A new economic plan introduced by three Santa Monica City Council members calls for the city to build workforce housing, create a career development plan for youth and help local businesses succeed.

Councilmembers Greg Morena, Ana Jara and Terry O’Day aim to develop a comprehensive economic program to support small businesses and provide residents with job opportunities and training. The plan would also promote development that households making around the Los Angeles area median income of $73,000 can afford, commonly known as workforce housing.

Morena said the councilmembers developed the plan, which the City Council will discuss at its Tuesday meeting, because the city lacks an economic development policy.

“We haven’t organized our efforts in this type of way in a very long time,” he said. “We haven’t proactively and programmatically thought about what the best thing is for our community.”

In a letter sent to community members, Morena, Jara and O’Day said the policy would include at least five components: a streamlined online permitting system for businesses, a private nonprofit focused on incubating small businesses and entrepreneurs, a simplified process for businesses to work with the city, a career development plan for youth and young adults, and a workforce housing development plan.

“These five points are inclusive of a lot of the thoughts and ideas that people in the community have shared with us over the years,” Morena said.

Mayor Pro Tempore Terry O’Day said although the plan would focus on the Pico neighborhood, Santa Monica’s most diverse and least affluent community, it would also promote economic development and workforce housing throughout the city.

“It’s been a priority of our new councilmembers to develop an economic program for Pico residents and small business owners and to tie the residential community to the business community,” O’Day said.

Jara said the plan will help address displacement in the rapidly gentrifying neighborhood by giving longtime residents the tools to bolster their incomes.

“The feedback we received during the Pico Wellbeing Project was that the community said they wanted to be self-sufficient and be able to afford the high rents here,” she said.

The plan recommends that the city hire a private nonprofit to incubate, educate and promote small businesses and entrepreneurs.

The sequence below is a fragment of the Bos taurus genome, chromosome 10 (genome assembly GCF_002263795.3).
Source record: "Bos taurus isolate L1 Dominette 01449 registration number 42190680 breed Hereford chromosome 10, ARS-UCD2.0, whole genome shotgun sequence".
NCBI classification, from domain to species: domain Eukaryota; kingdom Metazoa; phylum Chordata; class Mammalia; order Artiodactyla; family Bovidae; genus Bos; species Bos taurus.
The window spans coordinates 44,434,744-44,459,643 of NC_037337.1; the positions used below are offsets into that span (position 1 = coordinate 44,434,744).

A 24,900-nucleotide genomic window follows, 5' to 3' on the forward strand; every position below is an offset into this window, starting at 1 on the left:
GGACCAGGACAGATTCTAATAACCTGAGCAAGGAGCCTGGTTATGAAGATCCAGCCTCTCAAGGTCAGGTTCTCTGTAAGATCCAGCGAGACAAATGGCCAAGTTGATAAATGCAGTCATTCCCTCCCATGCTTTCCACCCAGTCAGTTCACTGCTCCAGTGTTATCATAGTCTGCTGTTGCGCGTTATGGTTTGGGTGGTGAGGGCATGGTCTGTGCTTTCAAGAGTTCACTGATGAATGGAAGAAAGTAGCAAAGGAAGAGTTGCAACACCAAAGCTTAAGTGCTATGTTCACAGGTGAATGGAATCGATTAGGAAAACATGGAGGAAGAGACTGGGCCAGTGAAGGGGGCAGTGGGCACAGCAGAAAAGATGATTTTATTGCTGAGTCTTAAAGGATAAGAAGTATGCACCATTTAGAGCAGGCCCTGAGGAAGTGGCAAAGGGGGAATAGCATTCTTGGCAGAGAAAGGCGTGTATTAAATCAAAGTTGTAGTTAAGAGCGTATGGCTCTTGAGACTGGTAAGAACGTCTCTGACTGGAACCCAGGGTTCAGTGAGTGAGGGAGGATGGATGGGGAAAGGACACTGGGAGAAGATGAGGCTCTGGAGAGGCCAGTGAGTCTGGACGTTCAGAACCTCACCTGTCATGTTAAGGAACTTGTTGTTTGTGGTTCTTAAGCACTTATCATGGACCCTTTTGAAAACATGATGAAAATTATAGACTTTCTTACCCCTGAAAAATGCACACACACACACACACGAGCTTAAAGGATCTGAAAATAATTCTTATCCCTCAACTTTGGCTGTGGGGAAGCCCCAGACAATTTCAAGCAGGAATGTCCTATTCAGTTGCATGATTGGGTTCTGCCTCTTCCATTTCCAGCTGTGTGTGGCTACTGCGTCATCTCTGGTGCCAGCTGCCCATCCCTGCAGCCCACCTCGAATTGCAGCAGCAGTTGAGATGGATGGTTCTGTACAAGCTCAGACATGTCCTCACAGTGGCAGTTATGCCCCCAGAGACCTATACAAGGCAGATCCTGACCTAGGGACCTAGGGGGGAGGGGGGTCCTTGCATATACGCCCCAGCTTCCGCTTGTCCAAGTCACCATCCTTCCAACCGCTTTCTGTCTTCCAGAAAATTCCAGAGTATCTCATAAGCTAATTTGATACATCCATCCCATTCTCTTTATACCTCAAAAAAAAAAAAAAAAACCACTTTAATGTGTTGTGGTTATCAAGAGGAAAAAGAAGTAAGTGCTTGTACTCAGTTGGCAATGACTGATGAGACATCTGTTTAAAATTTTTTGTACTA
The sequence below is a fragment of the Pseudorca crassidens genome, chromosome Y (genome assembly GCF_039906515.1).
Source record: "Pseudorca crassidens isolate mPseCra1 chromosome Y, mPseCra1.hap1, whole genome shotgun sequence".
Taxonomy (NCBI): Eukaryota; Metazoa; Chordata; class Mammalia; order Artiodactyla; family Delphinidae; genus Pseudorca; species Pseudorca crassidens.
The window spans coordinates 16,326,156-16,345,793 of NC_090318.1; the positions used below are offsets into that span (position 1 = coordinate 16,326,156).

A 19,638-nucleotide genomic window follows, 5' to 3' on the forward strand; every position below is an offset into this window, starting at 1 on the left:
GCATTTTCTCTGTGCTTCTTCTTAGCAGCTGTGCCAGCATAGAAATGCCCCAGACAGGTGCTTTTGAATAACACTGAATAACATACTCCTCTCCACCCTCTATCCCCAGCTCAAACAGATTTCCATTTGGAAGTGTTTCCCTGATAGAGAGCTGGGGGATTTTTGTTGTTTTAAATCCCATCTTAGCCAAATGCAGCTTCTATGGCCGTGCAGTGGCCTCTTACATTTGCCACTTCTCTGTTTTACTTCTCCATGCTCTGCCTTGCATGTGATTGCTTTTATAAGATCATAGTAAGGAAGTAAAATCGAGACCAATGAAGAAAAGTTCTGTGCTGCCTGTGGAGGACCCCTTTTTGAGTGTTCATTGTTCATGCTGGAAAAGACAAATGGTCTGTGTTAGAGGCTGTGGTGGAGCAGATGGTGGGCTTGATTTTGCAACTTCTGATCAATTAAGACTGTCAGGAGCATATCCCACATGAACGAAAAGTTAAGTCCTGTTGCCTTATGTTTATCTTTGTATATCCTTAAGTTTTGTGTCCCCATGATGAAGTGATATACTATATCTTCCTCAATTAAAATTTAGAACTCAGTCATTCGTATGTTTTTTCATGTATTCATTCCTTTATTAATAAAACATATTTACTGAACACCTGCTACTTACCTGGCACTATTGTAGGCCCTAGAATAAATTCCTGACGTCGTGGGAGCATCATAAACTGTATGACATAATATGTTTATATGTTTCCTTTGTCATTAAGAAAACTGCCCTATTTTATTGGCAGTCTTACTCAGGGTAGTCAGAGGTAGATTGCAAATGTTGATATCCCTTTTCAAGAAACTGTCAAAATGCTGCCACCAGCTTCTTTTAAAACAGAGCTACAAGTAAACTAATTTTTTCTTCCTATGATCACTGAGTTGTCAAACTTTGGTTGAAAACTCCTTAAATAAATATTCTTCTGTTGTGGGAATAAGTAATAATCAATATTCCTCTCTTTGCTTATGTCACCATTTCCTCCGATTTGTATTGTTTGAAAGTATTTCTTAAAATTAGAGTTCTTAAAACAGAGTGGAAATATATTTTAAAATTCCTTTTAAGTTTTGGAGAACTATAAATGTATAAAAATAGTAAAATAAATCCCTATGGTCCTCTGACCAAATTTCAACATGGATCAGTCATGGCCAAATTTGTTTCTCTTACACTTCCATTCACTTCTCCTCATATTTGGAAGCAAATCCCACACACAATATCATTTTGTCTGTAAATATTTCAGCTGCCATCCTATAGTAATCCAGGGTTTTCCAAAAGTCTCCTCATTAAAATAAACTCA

“The intention is to raise dollars in some way, shape or form, put those dollars into a pot and award the money to an organization that we believe can help grow consumer-facing businesses that benefit residents and give people opportunities to own their business,” Morena said.

The plan also seeks to simplify the process by which the city procures vendors and business partners, as well as the permitting process for businesses.

The plans suggests that the city become more involved in the youth and young adult career development programs administered by the Santa Monica-Malibu Unified School District and the Santa Monica Chamber of Commerce. Morena said connecting local youth to Santa Monica’s fast-growing tech sector is critically important given the price of housing in the city.

“Less than 1% of my graduating class at Samohi live and work in the city. That’s heartbreaking for me,” he said. “We have 23 kids on our block, and by those statistics, not one will live and work here when they grow up. We don’t want to force businesses to hire kids who graduate from our schools, but we certainly want our kids to have opportunities to work in town.”

Morena said the city also needs housing that its current workforce can afford — an issue that several members of the Planning Commission raised in October during a discussion about where to put the thousands of new housing units the state will require the city to build by 2029.

“Many of the most important workers in our city make above the income threshold for affordable housing but can’t afford market-rate housing, and so they are forced to live outside of our city,” he said. “That’s a shame for our hospitality workers, teachers, administrators and first responders. These are the people we depend on to make our city work and we should make our city work for them.”


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